Intel sees its high-speed, long-distance Light Peak optical cabling technology as the next interconnect step after USB 3.0.
"We view this as a logical future successor to USB 3.0," IDG News Service quoted Intel senior fellow Kevin Kahn as telling his audience at the Intel Developer Forum currently underway in Beijing. "In some sense we'd... like to build the last cable you'll ever need."
Light Peak has some significant advantages over USB 3.0. First - you'll pardon the pun - its peak speed is 10Gbps, a hair over twice as fast as that of USB 3.0 - and Intel has said in the past that Light Peak could scale up to 100Gbps in in the not-too-distant future.
Second, thin optical cables carrying Light Peak signals can be up to 100 meters long. And third, Light Peak can carry multiple protocols simultaneously - one of those could even be USB 3.0, which could coexist on a single Light Peak cable along with, for example, SATA, HDMI, DVI, and PCI-E.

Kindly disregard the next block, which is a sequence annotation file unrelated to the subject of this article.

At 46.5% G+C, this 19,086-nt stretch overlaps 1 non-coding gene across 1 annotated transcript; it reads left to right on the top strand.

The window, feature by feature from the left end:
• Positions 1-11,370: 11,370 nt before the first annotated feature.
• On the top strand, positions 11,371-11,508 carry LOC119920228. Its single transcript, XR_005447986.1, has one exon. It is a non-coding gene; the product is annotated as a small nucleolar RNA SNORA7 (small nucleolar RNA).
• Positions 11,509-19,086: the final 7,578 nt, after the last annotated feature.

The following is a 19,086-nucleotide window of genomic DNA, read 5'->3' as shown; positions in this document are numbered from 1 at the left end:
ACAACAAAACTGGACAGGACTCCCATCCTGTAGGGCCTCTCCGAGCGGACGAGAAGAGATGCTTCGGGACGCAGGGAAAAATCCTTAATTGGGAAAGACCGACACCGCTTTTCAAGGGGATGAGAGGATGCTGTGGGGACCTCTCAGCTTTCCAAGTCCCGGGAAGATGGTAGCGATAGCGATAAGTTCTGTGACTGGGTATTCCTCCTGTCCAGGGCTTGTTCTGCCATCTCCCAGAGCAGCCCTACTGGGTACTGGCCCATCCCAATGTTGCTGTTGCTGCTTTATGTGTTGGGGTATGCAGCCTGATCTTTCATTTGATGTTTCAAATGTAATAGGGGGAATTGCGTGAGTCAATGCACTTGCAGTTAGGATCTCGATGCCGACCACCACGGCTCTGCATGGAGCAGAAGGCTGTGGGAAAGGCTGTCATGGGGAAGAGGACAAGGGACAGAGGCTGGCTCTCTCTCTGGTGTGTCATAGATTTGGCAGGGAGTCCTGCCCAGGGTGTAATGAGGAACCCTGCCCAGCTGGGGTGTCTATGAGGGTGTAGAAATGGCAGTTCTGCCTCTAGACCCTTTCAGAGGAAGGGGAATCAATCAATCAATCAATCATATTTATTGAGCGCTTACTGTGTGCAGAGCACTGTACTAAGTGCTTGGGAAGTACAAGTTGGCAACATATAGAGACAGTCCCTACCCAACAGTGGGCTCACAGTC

As Dana Carvey's Church Lady might have said on Saturday Night Live: "How conveeenient!"
The idea that Light Peak might someday succeed USB 3.0 puts a lot of faith in that slower serial attachment's future. USB 3.0 was first announced at IDF in September 2007, but is only now finding its way into devices. When first announced, by the way, USB 3.0 had an optical cable supplementing its copper cables, but that disappeared from the spec in early 2008.
At IDF Beijing, according to IDG, Kahn's demo included a laptop with a USB port that had been modded to accept a Light Peak signal - but which could also accept a copper-based USB 3.0 cable. Kahn noted that although a USB 3.0 port would be good place for Light Peak to first connect, "you could take the size way, way down" for a Light Peak–specific port, good news for the such devices as handhelds and ultrathins. ®